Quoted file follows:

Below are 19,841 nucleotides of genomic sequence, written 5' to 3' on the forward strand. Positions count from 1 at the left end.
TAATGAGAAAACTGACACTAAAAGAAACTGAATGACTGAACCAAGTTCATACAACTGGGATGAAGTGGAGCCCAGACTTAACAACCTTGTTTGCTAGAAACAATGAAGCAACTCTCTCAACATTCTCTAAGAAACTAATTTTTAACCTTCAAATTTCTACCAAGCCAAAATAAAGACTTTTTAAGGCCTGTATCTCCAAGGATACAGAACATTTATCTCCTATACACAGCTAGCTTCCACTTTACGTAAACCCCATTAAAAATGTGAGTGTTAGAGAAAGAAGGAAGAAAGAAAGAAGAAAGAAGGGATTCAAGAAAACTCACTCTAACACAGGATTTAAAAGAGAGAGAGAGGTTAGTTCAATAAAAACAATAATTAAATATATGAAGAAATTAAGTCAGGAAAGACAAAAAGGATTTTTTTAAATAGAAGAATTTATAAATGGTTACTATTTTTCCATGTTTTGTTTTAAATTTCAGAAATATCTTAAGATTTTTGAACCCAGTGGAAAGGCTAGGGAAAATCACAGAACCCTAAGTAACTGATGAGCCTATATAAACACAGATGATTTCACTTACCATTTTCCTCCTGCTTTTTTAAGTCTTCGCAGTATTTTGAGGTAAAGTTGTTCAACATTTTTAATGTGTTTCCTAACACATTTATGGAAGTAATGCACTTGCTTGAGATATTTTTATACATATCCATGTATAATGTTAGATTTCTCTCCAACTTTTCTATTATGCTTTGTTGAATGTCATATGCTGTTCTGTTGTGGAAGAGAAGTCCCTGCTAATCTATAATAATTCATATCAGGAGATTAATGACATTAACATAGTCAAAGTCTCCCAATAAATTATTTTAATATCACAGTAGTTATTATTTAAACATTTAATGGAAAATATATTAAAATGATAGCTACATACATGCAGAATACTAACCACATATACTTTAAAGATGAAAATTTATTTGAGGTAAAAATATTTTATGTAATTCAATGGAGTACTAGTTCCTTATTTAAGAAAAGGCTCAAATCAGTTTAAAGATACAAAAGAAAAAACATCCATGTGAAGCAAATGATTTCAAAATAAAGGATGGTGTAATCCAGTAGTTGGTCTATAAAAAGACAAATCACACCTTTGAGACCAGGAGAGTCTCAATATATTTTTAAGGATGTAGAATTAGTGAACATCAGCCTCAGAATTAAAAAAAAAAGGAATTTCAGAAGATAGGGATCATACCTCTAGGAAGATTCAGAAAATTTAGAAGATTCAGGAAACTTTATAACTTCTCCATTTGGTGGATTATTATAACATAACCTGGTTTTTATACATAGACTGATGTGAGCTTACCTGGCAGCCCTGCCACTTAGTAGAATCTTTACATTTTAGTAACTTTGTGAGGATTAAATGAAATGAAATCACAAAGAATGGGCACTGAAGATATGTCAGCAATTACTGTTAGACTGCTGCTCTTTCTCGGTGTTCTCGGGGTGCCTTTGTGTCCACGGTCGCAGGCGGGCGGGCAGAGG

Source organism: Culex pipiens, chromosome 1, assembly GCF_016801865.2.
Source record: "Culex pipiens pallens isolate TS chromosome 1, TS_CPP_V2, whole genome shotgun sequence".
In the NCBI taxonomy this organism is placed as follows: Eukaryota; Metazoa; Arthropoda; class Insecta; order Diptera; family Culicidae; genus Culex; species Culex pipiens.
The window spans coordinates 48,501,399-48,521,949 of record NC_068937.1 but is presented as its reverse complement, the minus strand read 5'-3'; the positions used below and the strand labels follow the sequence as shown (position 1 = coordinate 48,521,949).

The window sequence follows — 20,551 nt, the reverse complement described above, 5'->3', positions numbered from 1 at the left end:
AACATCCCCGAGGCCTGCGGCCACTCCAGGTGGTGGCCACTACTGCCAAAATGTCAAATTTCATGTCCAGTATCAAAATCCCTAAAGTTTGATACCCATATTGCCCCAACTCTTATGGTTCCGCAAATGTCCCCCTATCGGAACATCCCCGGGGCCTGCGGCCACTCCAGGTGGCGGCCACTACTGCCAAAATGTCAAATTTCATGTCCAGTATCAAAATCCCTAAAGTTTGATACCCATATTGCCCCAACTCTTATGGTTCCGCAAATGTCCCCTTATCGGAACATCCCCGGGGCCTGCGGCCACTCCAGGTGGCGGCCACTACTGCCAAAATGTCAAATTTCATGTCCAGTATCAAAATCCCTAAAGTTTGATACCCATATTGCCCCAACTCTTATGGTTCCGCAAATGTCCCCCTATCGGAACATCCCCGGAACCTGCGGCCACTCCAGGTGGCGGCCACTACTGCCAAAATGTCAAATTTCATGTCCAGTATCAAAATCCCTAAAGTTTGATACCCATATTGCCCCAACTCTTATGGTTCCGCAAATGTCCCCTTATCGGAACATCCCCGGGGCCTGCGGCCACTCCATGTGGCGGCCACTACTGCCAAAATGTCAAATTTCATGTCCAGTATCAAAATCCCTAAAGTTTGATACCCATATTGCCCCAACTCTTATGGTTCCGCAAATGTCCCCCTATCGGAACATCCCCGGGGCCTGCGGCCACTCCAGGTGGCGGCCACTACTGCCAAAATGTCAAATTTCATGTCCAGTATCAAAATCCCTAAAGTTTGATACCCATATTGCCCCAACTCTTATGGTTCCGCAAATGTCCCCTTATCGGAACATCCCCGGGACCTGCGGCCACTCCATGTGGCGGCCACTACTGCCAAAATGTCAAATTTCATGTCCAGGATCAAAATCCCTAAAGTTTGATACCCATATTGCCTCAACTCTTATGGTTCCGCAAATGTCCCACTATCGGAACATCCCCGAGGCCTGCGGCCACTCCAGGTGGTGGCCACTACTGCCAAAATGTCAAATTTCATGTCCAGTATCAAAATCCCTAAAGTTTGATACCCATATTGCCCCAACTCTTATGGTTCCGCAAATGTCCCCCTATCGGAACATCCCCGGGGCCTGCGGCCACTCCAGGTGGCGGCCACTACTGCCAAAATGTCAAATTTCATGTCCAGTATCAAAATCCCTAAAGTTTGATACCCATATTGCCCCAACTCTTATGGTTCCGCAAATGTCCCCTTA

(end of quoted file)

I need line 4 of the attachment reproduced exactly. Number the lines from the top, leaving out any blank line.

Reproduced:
Source record: "Culex pipiens pallens isolate TS chromosome 1, TS_CPP_V2, whole genome shotgun sequence".